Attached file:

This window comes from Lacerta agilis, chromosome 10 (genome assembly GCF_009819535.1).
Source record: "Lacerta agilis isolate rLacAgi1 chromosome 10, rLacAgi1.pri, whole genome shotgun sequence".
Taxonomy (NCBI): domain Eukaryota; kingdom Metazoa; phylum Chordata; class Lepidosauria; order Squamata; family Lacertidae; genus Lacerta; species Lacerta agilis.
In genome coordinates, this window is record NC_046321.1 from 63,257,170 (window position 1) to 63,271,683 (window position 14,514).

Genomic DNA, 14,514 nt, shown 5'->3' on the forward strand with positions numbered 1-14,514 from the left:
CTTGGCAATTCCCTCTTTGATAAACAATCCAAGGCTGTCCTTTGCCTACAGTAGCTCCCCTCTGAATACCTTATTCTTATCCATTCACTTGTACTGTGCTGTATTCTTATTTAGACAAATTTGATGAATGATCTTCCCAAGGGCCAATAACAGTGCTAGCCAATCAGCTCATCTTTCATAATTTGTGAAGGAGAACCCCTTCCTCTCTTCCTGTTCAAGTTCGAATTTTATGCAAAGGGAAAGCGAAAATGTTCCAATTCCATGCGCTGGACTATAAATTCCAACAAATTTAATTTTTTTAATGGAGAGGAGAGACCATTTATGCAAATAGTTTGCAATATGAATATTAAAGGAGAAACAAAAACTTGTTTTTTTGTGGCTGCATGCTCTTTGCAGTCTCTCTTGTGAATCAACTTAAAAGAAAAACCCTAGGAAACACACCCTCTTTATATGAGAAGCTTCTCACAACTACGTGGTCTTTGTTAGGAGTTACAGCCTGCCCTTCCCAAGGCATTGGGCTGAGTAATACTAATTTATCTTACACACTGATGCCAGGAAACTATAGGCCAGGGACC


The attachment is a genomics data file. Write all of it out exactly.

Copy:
This window comes from Lacerta agilis, chromosome 10 (genome assembly GCF_009819535.1).
Source record: "Lacerta agilis isolate rLacAgi1 chromosome 10, rLacAgi1.pri, whole genome shotgun sequence".
Taxonomy (NCBI): domain Eukaryota; kingdom Metazoa; phylum Chordata; class Lepidosauria; order Squamata; family Lacertidae; genus Lacerta; species Lacerta agilis.
In genome coordinates, this window is record NC_046321.1 from 63,257,170 (window position 1) to 63,271,683 (window position 14,514).

Genomic DNA, 14,514 nt, shown 5'->3' on the forward strand with positions numbered 1-14,514 from the left:
CTTGGCAATTCCCTCTTTGATAAACAATCCAAGGCTGTCCTTTGCCTACAGTAGCTCCCCTCTGAATACCTTATTCTTATCCATTCACTTGTACTGTGCTGTATTCTTATTTAGACAAATTTGATGAATGATCTTCCCAAGGGCCAATAACAGTGCTAGCCAATCAGCTCATCTTTCATAATTTGTGAAGGAGAACCCCTTCCTCTCTTCCTGTTCAAGTTCGAATTTTATGCAAAGGGAAAGCGAAAATGTTCCAATTCCATGCGCTGGACTATAAATTCCAACAAATTTAATTTTTTTAATGGAGAGGAGAGACCATTTATGCAAATAGTTTGCAATATGAATATTAAAGGAGAAACAAAAACTTGTTTTTTTGTGGCTGCATGCTCTTTGCAGTCTCTCTTGTGAATCAACTTAAAAGAAAAACCCTAGGAAACACACCCTCTTTATATGAGAAGCTTCTCACAACTACGTGGTCTTTGTTAGGAGTTACAGCCTGCCCTTCCCAAGGCATTGGGCTGAGTAATACTAATTTATCTTACACACTGATGCCAGGAAACTATAGGCCAGGGACC